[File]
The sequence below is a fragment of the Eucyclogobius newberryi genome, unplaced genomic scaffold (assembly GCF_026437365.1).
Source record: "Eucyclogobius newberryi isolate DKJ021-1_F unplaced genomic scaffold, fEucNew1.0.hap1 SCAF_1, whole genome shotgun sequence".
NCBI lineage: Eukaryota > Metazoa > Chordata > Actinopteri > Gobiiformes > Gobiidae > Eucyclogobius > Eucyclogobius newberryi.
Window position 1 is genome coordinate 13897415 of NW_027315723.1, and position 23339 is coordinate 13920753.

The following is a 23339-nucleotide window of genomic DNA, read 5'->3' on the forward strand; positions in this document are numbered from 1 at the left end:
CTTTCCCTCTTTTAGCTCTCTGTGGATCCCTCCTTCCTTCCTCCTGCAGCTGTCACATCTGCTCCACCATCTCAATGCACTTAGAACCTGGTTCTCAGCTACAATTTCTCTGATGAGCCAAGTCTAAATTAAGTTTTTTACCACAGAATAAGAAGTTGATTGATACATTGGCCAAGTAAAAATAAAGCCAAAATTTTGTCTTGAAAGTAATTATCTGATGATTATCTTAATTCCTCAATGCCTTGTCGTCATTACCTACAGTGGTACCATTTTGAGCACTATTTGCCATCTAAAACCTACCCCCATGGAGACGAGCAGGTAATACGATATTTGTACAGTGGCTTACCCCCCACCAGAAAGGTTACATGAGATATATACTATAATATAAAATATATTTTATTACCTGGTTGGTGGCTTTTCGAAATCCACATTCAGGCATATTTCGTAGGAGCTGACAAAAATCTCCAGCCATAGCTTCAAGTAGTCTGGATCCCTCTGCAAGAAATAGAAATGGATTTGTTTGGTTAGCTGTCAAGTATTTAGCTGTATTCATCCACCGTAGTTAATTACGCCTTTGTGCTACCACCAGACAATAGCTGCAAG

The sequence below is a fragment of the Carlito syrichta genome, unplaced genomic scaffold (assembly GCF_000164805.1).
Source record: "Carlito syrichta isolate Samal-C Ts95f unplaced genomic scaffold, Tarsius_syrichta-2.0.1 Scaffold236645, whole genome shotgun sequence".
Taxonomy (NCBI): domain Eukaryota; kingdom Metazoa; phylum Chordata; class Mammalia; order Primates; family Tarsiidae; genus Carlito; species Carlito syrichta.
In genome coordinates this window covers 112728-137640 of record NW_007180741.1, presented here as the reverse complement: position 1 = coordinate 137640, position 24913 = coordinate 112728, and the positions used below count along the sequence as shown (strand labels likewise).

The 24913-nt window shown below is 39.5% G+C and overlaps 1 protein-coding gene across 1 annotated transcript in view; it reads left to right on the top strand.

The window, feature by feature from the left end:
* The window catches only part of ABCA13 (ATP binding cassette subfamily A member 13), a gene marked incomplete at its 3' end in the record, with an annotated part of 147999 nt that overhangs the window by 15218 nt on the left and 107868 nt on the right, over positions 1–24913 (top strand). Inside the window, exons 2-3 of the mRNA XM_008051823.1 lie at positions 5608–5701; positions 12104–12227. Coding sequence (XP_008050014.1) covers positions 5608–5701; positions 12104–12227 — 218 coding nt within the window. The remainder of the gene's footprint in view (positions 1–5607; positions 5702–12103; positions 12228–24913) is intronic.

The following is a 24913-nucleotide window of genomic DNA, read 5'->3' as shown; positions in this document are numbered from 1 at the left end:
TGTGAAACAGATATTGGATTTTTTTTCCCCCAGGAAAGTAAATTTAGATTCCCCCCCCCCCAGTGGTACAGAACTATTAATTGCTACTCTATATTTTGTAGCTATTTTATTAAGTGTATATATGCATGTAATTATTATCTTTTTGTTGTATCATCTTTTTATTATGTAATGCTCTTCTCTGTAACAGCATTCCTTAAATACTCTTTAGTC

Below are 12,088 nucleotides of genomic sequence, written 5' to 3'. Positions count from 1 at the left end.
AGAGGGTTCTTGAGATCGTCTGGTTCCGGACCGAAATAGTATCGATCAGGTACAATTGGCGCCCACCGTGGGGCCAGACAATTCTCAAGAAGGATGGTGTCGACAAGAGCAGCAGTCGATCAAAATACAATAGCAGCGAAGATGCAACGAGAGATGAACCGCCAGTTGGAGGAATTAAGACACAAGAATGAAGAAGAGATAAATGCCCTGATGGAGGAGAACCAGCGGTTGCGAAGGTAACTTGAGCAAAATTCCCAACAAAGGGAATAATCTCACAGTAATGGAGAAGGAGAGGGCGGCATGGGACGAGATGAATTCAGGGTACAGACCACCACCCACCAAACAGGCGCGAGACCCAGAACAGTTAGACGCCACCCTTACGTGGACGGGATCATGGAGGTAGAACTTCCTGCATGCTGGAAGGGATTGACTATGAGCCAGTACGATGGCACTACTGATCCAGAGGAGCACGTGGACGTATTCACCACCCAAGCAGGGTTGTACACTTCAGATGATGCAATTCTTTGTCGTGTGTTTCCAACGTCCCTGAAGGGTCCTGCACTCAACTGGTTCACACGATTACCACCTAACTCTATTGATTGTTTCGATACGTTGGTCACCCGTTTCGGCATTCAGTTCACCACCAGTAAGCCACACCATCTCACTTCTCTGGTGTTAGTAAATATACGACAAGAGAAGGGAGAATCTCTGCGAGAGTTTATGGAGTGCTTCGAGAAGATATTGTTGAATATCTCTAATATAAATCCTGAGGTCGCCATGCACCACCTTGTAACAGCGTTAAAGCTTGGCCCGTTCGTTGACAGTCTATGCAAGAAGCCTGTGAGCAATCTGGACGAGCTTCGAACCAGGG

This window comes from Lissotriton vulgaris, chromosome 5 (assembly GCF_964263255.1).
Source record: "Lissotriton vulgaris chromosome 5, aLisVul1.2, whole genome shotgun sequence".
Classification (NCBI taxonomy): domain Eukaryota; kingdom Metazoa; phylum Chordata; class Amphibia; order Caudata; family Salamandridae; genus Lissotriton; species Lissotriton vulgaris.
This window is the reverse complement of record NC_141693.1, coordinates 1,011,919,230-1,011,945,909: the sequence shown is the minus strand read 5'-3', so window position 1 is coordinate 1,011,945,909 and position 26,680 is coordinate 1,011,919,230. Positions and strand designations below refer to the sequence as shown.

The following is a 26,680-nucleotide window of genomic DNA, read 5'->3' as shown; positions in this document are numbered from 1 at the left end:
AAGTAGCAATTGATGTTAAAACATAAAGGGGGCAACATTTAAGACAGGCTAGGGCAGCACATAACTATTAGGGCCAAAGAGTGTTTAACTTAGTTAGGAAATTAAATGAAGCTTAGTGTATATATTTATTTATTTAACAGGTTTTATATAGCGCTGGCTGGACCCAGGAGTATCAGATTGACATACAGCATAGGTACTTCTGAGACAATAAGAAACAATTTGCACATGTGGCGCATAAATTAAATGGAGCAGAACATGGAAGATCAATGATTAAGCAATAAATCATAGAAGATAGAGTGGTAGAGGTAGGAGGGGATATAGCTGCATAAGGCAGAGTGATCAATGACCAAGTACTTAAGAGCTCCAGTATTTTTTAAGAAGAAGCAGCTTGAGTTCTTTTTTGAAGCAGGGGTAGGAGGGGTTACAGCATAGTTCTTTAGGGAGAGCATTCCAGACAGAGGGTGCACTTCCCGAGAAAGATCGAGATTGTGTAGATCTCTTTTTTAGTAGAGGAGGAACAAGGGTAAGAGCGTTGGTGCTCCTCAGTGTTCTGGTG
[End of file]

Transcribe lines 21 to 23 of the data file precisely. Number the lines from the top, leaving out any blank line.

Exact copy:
This window is the reverse complement of record NC_141693.1, coordinates 1,011,919,230-1,011,945,909: the sequence shown is the minus strand read 5'-3', so window position 1 is coordinate 1,011,945,909 and position 26,680 is coordinate 1,011,919,230. Positions and strand designations below refer to the sequence as shown.

The following is a 26,680-nucleotide window of genomic DNA, read 5'->3' as shown; positions in this document are numbered from 1 at the left end:
AAGTAGCAATTGATGTTAAAACATAAAGGGGGCAACATTTAAGACAGGCTAGGGCAGCACATAACTATTAGGGCCAAAGAGTGTTTAACTTAGTTAGGAAATTAAATGAAGCTTAGTGTATATATTTATTTATTTAACAGGTTTTATATAGCGCTGGCTGGACCCAGGAGTATCAGATTGACATACAGCATAGGTACTTCTGAGACAATAAGAAACAATTTGCACATGTGGCGCATAAATTAAATGGAGCAGAACATGGAAGATCAATGATTAAGCAATAAATCATAGAAGATAGAGTGGTAGAGGTAGGAGGGGATATAGCTGCATAAGGCAGAGTGATCAATGACCAAGTACTTAAGAGCTCCAGTATTTTTTAAGAAGAAGCAGCTTGAGTTCTTTTTTGAAGCAGGGGTAGGAGGGGTTACAGCATAGTTCTTTAGGGAGAGCATTCCAGACAGAGGGTGCACTTCCCGAGAAAGATCGAGATTGTGTAGATCTCTTTTTTAGTAGAGGAGGAACAAGGGTAAGAGCGTTGGTGCTCCTCAGTGTTCTGGTG